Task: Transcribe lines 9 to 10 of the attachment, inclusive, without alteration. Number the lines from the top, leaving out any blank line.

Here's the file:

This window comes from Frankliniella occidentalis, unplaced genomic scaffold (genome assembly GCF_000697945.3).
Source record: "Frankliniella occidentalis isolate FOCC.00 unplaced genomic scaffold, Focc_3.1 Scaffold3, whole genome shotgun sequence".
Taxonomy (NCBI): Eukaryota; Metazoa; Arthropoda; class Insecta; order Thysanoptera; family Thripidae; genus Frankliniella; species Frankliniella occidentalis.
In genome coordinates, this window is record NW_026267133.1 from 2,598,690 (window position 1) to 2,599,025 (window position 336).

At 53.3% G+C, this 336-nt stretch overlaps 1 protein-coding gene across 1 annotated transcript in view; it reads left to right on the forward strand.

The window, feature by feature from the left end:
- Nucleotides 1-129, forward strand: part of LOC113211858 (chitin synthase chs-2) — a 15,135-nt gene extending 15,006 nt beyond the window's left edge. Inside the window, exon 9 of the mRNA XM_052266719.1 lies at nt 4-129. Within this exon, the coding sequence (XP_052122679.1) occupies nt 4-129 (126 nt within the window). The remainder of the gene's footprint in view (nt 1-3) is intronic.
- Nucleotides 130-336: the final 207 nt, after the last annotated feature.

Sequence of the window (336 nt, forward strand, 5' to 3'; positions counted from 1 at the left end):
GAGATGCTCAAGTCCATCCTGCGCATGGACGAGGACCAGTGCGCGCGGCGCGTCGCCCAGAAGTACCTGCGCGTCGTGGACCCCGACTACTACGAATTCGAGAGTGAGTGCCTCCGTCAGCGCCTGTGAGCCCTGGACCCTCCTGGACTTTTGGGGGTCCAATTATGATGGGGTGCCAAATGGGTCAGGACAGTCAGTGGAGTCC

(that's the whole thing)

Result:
Sequence of the window (336 nt, forward strand, 5' to 3'; positions counted from 1 at the left end):
GAGATGCTCAAGTCCATCCTGCGCATGGACGAGGACCAGTGCGCGCGGCGCGTCGCCCAGAAGTACCTGCGCGTCGTGGACCCCGACTACTACGAATTCGAGAGTGAGTGCCTCCGTCAGCGCCTGTGAGCCCTGGACCCTCCTGGACTTTTGGGGGTCCAATTATGATGGGGTGCCAAATGGGTCAGGACAGTCAGTGGAGTCC